Those sketches were given names like "Billy's Balls" and "Gollum's Corner", then taken to Coleman in York Street Studios. It was there that the songs, and the band, were bashed into shape.
After their relatively complacent 2010 album Ignite, all four members agree that the aggression that "drill sergeant" Coleman bought to York Street was exactly what Shihad needed.
Toogood: "The screaming would start when we'd go into the studio and someone messed up. He would scream in your face. Phil got it more than most. It was excellent."
Knight: "There was the threat of physical violence ... it was awesome."
Kippenberger: "It's the type of tension we needed."
Larkin: "Loved it."
They left that session with nearly 20 fully formed instrumental tracks. But while the recording sessions for Knight, Kippenberger and Larkin were over, for Toogood they'd barely begun.
Behind the lyrics
"Didn't you realise this is a political album?" asks Toogood, leaning over the studio's mixing desk, his eyebrows arched.
Actually, yes. If lyrics like, "Signed off by men in suits that you won't recognise"/"It's a f***ing disaster"/"Have we had enough?"/"Get me out of here" didn't give the game away, then the 20 minutes Larkin and Toogood have just spent detailing exactly what's wrong with New Zealand and Australia's political systems certainly did.
Here's Toogood when he's warming up: "We're being lied to, and that creates apathy. Because people go, 'Are we going to vote for the red one or the blue one?'
Phil Knight of Shihad.
"But you know whichever one's in power, they'll sell themselves. The policies are bought by people who have way more money than the average person. So it gives people a sense of powerlessness and a sense of being detached from the whole process. Why bother?"
Then he really gets fired up: "The rich are getting richer, the poor are getting poorer. It's a fix. It's not right and as a society we're morally obligated to look after the people who are hurting. My dad was dying and I watched how hard the nurses looked after him. They don't get paid anywhere near as much as the guy who's trading stocks that are keeping people in poor countries poor and ruining their ecologies.
"Why doesn't the person who looks after people selflessly get rewarded? What about teachers? They were going without pay for weeks. Why is being a ruthless merchant banker being rewarded? It's disheartening. It needs to be rebalanced."
Free speech, information sharing, free-market capitalism and John Key's "snapper quota" line are what inspired Toogood's lyrics for FVEY (the album's title refers to the information sharing agreement between Australia, Canada, New Zealand, the UK and the US, dating back to World War II), which he recorded with Coleman in the Melbourne studio we're sitting in.
"There were things that were pissing me off that I really wanted to talk about," Toogood says. "Coleman is a singer, he's a political animal, and he's more extreme than we are. He'd go, 'What's this song about? Right, cool, f*** off, have a sleep, first thing in the morning write down everything about this subject. Don't even listen to the music. The writing, the ideas, were fine. I had an overabundance of material."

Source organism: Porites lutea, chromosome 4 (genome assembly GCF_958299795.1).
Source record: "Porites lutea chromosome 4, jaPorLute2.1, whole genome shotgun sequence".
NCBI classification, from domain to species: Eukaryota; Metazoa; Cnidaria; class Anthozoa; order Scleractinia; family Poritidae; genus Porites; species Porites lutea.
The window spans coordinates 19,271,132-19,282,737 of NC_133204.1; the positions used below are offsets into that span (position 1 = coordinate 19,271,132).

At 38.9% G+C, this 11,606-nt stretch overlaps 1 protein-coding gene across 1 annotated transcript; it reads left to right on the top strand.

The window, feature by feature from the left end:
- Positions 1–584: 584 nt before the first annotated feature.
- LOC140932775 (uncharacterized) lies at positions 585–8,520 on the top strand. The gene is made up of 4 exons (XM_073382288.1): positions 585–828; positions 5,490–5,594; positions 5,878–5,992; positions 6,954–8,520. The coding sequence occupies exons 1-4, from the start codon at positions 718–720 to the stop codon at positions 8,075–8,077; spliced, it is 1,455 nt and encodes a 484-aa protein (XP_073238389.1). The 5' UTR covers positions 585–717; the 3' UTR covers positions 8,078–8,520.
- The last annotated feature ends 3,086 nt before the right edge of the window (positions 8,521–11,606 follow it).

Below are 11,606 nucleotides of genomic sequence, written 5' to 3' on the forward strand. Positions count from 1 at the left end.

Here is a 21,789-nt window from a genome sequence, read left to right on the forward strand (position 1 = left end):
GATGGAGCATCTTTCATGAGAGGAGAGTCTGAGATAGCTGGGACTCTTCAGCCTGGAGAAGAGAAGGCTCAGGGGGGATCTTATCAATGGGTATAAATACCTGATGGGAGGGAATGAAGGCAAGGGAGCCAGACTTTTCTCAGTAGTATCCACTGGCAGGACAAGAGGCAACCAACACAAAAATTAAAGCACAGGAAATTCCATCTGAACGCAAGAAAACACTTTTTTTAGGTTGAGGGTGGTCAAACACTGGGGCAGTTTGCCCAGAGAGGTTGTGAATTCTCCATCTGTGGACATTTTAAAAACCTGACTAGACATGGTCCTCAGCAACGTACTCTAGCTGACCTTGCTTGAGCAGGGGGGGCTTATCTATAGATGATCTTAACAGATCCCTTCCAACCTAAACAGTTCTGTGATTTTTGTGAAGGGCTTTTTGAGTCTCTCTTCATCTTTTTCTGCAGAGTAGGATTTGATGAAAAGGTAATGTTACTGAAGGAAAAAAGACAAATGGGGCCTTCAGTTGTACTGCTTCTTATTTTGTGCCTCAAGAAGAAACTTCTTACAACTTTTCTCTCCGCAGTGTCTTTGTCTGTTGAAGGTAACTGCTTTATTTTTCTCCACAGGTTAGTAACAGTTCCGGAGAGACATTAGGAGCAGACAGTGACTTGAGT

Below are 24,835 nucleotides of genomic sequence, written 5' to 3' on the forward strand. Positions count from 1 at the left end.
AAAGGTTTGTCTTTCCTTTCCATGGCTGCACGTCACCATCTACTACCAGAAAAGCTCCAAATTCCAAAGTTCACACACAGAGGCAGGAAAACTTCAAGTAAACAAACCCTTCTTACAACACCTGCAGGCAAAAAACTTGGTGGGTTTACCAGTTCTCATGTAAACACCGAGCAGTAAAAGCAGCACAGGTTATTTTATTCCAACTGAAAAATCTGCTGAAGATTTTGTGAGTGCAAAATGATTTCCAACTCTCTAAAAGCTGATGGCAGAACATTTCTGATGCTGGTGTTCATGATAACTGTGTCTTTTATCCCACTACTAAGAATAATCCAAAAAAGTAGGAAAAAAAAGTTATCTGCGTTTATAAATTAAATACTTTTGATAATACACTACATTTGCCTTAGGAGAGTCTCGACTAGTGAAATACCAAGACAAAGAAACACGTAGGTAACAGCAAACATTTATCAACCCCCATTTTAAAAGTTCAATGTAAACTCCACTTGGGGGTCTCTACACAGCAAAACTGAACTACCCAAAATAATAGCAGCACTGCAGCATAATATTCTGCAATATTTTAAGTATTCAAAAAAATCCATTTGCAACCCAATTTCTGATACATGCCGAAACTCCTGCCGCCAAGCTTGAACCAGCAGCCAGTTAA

Despite politically charged songs like The Big Lie and The Great Divide, Toogood denies he's aiming for a career in politics.
"I'm not a political beast, that whole system corrupts people. The system is broken - I don't know what to replace it with. It's frustrating."
Outside of Shihad
Phew. With the final notes of FVEY still ringing in our ears and the political debate over, the banter begins.
There's an easy, entertaining camaraderie between Shihad's members - plus, there's some catching up to do. They haven't seen each other in a while, and they all have lives outside of Shihad - but they might not be what you'd expect from New Zealand's biggest rock act.
Knight, a recovering alcoholic with a wry sense of humour, jogs daily, writes a blog called What's Phil Worried About Today, and is deciding which local boxing gym to join.
Tom Larkin of Shihad.
Kippenberger has opened a successful organic produce store with his wife in Waiuku, and they have plans to expand.
Larkin is a producer and family man who can advise exactly where to get the best Lego presents (Myer, and he's correct) as well as riff on who the hottest Aussie rock band is (Violent Soho, ditto).
Meanwhile, Toogood is newly married and is living a settled, mellow lifestyle that includes making organic lemon curd using homegrown citrus following his mother's recipe.
"I spread it on toast and have eight slices and then wonder why I can't sleep at night," he laughs.
The other thing keeping him awake is the thought of playing FVEY live. Although they won't be doing that until their Christchurch show on September 12, Toogood says he's practising every day at home in preparation.
"When we play it live we're going to have to nail it because it means a lot.
"We can't let the message down and we can't let the process down either, because it was a really magical process."
New album: FVEY
Essential listening: Churn (1993); The General Electric (1999); Love is the New Hate (2005)
Live: September 12, CBS Arena, Christchurch
* Shihad's Sundae Session performance will go live at midnight tonight.